Œcology: what happened to the dipthong?

The term "Oecologie" was coined in 1866 by Ernst Haeckal (a german biologist who supported Darwin's theories of evolution) in his book Generrelle Morphologie der Organismem (Schwarz & Jax, 2011). In the translation to English, "œcology" was introduced to match the German pronunciation. At the international Madison Botanical Congress (1983) it was decided – based on the recommendation of a Committee on Terminology of Physiology – to drop the dipthong and simply call the field "ecology" (Madison Botanical Congress 1894, Pg. 38). However, when reading the minutes of this meeting, it is clear that the committee had insufficient time available to come to grips with this new field of "ecology" (i.e. they didn't even attempt to provide a definition for it) and the only – arguably hasty – decision that was made was to remove the dipthong. The reason given for this was that a future definition of œcology would be found under "O" in the dictionary. Although some researchers continued to use "œcology" (despite this decision) and there was debate on the topic (e.g. Wheeler, 1902), the use of the dipthong eventually faded into obscurity.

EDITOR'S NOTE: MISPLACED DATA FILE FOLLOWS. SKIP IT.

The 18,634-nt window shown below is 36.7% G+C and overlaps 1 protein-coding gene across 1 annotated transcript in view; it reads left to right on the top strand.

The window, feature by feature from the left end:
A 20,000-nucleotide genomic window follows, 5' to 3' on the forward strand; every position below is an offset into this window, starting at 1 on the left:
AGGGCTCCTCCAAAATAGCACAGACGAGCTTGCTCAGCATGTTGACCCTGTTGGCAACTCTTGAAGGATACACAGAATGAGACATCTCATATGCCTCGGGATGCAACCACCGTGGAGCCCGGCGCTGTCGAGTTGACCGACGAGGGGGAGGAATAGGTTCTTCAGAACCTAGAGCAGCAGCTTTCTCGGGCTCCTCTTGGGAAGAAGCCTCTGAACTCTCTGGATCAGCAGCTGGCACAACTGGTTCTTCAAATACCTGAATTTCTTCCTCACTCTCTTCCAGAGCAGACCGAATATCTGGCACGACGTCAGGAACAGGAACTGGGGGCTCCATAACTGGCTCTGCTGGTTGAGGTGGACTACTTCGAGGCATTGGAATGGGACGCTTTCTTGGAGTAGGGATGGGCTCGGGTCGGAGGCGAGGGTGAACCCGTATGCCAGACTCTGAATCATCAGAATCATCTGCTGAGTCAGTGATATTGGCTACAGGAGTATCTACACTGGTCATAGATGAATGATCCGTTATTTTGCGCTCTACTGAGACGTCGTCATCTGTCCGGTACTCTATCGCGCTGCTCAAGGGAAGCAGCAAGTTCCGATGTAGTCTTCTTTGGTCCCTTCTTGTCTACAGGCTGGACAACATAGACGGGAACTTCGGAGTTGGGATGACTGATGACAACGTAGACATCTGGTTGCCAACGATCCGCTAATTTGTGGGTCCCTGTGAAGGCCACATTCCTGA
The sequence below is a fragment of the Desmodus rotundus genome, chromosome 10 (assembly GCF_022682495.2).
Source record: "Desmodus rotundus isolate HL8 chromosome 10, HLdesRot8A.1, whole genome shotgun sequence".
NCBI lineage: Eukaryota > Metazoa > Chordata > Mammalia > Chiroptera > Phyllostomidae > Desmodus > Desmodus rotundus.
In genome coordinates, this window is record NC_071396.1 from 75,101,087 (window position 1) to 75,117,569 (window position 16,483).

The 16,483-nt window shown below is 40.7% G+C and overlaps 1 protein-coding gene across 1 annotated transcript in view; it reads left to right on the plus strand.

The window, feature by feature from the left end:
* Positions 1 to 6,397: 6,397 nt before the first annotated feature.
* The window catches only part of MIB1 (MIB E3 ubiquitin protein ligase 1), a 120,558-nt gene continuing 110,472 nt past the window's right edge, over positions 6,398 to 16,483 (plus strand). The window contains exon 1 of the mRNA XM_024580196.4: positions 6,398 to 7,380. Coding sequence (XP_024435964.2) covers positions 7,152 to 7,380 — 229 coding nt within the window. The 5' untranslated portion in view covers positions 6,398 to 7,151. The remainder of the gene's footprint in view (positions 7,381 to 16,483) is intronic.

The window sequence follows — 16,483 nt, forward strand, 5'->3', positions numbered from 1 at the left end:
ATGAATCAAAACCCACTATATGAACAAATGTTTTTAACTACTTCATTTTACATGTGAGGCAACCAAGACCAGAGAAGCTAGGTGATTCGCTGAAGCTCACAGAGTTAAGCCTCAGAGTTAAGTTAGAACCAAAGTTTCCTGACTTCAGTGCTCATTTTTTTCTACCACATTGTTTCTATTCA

I try to use it where I can, firstly to remember where the roots of ecology are found, and secondly because the decision seems to be in keeping with the American tradition of changing English spelling under the guise of "reforming" the language without many any tangible contribution.